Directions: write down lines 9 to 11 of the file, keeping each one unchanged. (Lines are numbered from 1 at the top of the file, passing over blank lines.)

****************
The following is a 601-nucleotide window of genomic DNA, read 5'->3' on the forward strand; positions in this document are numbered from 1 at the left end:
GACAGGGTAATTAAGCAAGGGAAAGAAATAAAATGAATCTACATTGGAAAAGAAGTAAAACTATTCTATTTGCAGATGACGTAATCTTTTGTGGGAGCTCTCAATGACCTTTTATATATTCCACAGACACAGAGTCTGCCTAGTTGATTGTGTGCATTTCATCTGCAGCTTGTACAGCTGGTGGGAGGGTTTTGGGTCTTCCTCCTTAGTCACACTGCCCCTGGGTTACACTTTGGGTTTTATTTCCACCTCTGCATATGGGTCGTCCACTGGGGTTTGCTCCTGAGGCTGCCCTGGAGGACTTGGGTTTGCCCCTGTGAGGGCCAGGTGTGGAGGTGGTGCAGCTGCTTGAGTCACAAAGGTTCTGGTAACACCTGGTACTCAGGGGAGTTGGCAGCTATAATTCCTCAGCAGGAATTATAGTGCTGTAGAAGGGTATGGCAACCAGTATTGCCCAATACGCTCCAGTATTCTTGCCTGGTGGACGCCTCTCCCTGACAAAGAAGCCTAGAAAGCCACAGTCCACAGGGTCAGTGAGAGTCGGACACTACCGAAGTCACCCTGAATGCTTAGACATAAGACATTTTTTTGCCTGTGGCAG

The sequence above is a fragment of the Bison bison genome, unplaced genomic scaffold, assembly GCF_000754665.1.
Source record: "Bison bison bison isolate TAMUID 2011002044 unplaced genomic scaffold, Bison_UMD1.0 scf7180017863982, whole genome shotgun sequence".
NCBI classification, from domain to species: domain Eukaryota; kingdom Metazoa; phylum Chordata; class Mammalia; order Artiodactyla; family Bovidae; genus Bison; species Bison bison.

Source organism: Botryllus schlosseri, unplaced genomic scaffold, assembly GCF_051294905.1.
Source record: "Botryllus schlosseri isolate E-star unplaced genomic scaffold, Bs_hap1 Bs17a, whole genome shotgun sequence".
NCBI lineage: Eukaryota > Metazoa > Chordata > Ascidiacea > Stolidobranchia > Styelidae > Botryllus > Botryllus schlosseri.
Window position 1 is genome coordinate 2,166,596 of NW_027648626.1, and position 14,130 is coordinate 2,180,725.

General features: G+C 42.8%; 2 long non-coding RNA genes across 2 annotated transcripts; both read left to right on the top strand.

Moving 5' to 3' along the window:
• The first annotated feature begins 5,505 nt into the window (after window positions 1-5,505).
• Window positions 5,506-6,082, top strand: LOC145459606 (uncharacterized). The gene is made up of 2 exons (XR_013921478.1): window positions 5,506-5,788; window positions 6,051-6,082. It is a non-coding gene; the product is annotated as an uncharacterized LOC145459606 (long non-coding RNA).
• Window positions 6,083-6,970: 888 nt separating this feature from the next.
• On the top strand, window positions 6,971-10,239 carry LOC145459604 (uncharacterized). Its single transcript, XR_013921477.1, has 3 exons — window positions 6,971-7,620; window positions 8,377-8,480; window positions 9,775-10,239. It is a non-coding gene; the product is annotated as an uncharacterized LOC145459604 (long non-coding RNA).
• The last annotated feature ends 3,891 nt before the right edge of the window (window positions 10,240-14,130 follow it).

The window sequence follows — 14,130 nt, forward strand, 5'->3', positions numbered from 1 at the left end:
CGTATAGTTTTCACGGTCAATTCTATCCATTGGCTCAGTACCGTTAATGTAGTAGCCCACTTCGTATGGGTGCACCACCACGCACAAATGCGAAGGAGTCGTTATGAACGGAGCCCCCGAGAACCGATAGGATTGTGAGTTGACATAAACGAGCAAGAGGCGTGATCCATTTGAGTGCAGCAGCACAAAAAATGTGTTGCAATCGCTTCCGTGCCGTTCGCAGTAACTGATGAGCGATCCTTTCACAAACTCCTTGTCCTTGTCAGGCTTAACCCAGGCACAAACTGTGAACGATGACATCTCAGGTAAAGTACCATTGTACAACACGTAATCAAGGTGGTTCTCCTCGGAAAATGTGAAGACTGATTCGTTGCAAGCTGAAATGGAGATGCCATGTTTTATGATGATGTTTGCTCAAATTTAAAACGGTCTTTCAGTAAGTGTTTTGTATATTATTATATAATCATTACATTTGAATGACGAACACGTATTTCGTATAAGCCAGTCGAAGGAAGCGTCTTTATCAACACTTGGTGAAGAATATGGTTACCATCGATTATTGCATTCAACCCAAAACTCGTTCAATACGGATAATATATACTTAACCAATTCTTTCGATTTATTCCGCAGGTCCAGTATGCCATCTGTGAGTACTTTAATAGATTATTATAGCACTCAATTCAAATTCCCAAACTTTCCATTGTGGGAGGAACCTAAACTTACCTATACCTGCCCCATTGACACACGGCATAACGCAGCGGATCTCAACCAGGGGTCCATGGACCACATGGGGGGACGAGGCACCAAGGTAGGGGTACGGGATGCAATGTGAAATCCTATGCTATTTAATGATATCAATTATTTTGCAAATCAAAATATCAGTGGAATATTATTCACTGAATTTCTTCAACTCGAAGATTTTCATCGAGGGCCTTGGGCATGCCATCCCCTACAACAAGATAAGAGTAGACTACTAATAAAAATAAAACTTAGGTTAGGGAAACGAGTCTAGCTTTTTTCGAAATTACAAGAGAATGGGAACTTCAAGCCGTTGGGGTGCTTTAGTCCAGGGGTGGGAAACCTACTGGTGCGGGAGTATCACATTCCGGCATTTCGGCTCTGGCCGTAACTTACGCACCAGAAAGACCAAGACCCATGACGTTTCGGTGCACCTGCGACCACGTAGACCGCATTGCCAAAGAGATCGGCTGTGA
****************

Window position 1 is genome coordinate 2,166,596 of NW_027648626.1, and position 14,130 is coordinate 2,180,725.

General features: G+C 42.8%; 2 long non-coding RNA genes across 2 annotated transcripts; both read left to right on the top strand.

Moving 5' to 3' along the window: